The astounding tragedy in the Indian Ocean is not just a human
disaster of unbearable magnitude. Nor is it a matter of fate. It is
the consequence of years of underinvestment in the scientific and
technical infrastructure needed to reduce the vulnerability of
developing countries to natural and environmental calamity.
Disasters such as this one mobilize relief organizations and
developed countries to offer assistance, compassion, and
determination in rescue, recovery, and reconstruction. But the
effect of major disasters extends well beyond the immediate lives
lost. In the aftermath, millions of people will face ongoing
problems of lost households, lost livelihoods and well-being, and
the ruination of fragile community and social structures. Millions
will be at increased risk from disease and starvation.
Such realities mean that years, if not decades, of support will
be needed. And the earth doesn't stop turning after one disaster.
The region of the Indian Ocean hit by the tsunami is afflicted by
typhoons year after year. Some of its resilience to large storms has
been washed away.
Those of us who study disasters and their management wonder to
what extent the scale of this tragedy would have been lessened had
the technologies and scientific capabilities of the developed world
been trained on the Indian Ocean and South Asia.
Disasters affect poor and developing countries
disproportionately. The poor's struggle for daily survival does not
allow for disaster preparedness. Persistent environmental stress,
such as recurring natural disasters, diverts long-term investment in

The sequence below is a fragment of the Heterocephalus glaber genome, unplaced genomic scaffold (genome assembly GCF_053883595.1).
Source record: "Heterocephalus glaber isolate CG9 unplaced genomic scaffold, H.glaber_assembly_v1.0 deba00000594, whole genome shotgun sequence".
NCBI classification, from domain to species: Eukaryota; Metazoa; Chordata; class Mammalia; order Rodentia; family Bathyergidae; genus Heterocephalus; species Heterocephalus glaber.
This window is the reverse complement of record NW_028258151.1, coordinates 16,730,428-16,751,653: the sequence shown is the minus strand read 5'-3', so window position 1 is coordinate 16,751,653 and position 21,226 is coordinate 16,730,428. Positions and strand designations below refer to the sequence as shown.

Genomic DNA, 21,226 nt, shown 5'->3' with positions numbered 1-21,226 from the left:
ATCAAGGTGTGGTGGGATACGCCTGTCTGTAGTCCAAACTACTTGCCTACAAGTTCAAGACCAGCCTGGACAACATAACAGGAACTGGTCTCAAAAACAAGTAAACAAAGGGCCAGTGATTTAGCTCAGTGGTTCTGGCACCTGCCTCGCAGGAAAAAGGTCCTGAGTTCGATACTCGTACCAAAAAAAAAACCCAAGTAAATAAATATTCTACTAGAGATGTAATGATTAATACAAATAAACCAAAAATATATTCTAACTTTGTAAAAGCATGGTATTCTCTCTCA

sustainable development. Little is left for the sorts of investments
that make for livable societies. When this happens repeatedly,
countries can get trapped in a reactive rather than proactive
What will motivate the developed world to reduce the effect of
disasters before they happen? Should it not be axiomatic that there
is a human right to knowledge and technology that can benefit all?
The Sumatra earthquake was no surprise, geologically speaking.
And global networks of seismometers operated by the developed world
were able to locate the earthquake and quickly characterize its
potential to unleash a tsunami within a fraction of the time it took
for the wave to cross the Bay of Bengal. Despite years of
discussions, the relatively inexpensive water-level sensors needed
to sense and track a tsunami were not in place. Neither was there a
comprehensive response infrastructure.
From hurricanes in the Caribbean to earthquakes in Southeast Asia
to drought in Africa, we know enough about natural disaster
occurrence to identify vulnerable regions. …